Microscopy

Kidneys containing the islet grafts were embedded in optimum cutting temperature (Tissue-Tek, Sakura Finetek, Torrance, CA), snap frozen using dry ice and 2-methylbutane (Sigma-Aldrich, St. Louis, MO), and later cut onto microslides using a microtome. Slides were dried, fixed in 4% paraformaldehyde/phosphate-buffered saline, and stored at −80°C. Frozen sections (8 μm) were stained with hematoxylin/eosin or immunostained using guinea-pig antiinsulin antibody (Dako, Carpinteria, CA) followed by donkey antiguinea pig Dylight 488 antibody (Jackson ImmunoResearch, West Grove, PA) or with rat anti-CD4 or anti-CD8 antibodies (eBiosciences, San Diego, CA) followed with donkey antirat Dylight 594 antibody (Jackson ImmunoResearch, West Grove, PA). Slides were mounted using Vectashield Hard Set Mounting Media containing Dapi (Vector Labs, Burlingame, CA) and viewed using a fixed sample Disc Scanning Unit confocal microscope. Images were analyzed using ImageJ software (National Institutes of Health, Bethesda, MD) to calculate the number of T cells present in the islet allografts.

Statistical Analyses

Comparisons between graft survival times were calculated using Kaplan-Meier survival curves coupled to the log-rank test. Multiple comparisons of the means were performed by analysis of variance (ANOVA) with correction of P values using the Tukey-Kramer method. For all tests, P values less than 0.05 were considered significant.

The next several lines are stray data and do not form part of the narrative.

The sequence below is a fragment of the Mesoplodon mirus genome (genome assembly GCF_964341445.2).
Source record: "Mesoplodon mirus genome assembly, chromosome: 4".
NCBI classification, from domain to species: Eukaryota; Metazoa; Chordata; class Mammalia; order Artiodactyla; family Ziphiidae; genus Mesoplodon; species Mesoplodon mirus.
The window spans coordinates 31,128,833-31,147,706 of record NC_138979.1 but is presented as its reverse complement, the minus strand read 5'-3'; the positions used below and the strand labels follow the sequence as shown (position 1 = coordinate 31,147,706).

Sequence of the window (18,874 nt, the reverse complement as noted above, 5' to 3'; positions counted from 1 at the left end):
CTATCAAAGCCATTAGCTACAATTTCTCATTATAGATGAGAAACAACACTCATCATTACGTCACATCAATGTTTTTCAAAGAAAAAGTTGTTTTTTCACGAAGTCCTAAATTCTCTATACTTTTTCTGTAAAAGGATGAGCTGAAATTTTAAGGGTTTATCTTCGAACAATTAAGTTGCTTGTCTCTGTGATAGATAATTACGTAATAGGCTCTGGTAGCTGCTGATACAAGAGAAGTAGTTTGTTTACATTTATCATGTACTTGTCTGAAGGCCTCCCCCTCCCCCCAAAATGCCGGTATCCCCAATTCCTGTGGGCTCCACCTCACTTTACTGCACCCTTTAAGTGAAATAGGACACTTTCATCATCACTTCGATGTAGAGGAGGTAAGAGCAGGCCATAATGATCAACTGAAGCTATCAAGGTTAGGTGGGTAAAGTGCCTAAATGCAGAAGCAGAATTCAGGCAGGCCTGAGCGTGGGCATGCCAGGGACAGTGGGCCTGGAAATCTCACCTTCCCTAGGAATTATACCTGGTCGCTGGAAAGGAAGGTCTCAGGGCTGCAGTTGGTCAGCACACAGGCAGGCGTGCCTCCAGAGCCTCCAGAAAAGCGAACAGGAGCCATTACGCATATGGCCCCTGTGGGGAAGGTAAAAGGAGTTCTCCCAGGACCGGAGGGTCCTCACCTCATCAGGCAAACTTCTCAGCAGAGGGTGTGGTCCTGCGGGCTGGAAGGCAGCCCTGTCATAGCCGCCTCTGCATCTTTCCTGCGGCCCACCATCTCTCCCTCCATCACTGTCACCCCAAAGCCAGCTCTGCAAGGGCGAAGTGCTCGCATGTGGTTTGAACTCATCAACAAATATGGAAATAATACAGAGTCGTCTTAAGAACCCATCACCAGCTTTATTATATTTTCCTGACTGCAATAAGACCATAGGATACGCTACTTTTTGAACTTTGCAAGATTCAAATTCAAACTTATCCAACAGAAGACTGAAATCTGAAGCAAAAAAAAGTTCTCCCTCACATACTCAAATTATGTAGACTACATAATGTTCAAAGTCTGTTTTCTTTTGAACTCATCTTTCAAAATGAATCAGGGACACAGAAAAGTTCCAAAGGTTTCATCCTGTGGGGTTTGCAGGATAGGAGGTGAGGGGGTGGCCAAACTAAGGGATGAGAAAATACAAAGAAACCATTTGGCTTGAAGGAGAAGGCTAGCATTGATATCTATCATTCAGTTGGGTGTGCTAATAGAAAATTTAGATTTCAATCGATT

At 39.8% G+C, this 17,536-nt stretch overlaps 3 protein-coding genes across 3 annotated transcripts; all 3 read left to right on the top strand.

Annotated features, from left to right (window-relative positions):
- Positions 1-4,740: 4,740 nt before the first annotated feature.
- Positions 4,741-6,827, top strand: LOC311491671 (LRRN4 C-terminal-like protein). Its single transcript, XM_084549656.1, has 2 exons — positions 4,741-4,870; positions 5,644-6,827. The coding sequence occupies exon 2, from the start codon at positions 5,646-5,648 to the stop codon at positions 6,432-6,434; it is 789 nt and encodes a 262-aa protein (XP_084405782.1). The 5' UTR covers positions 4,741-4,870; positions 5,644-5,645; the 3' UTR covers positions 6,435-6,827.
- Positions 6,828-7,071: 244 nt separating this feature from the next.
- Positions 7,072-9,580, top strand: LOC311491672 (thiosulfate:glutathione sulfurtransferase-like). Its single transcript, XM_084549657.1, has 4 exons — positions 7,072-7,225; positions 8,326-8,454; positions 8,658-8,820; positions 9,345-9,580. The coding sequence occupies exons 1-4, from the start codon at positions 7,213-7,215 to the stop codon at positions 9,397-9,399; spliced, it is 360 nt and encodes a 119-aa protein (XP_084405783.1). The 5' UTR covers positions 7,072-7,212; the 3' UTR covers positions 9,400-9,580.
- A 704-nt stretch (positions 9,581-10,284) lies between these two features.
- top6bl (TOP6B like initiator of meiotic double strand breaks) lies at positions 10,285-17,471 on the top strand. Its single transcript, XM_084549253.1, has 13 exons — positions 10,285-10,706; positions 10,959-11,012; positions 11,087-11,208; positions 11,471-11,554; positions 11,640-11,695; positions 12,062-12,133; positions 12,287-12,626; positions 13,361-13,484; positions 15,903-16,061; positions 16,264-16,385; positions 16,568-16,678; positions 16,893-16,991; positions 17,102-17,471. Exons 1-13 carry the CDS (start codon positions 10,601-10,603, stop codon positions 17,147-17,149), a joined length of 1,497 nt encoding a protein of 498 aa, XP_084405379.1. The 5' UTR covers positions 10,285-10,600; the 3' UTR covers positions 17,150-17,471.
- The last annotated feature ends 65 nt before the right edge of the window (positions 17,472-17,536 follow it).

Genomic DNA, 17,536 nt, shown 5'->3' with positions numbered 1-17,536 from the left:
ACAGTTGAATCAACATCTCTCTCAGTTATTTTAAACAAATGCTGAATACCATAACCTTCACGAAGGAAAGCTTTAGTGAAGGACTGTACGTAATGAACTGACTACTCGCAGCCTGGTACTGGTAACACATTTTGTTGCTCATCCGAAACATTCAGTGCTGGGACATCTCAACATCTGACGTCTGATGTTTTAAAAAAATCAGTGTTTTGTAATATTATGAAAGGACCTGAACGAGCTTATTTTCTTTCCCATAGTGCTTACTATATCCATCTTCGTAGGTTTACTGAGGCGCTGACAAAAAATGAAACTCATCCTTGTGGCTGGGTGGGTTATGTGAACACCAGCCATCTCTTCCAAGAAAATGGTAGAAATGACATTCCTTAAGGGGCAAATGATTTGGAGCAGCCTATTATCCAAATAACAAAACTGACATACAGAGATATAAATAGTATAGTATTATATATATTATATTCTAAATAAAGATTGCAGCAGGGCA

ACKNOWLEDGMENTS

The authors thank Mark Boothby, Craig Thompson, Dan Littman, and Liz Ingulli for providing IκBαΔN-Tg, Bcl-xL-Tg, CARMA1-deficient, and mOVA-Tg mice, respectively. They also thank the Integrated Microscopy and Flow Cytometry Core Facilities at the University of Chicago for their expert technical help, especially Vytas Bindokas for help with the ImageJ software analysis. They are indebted to the members of the Alegre laboratory for critical reading of the manuscript and helpful discussions.

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Keywords:

Islet transplantation; NF-κB; T cells

© 2012 Lippincott Williams & Wilkins, Inc.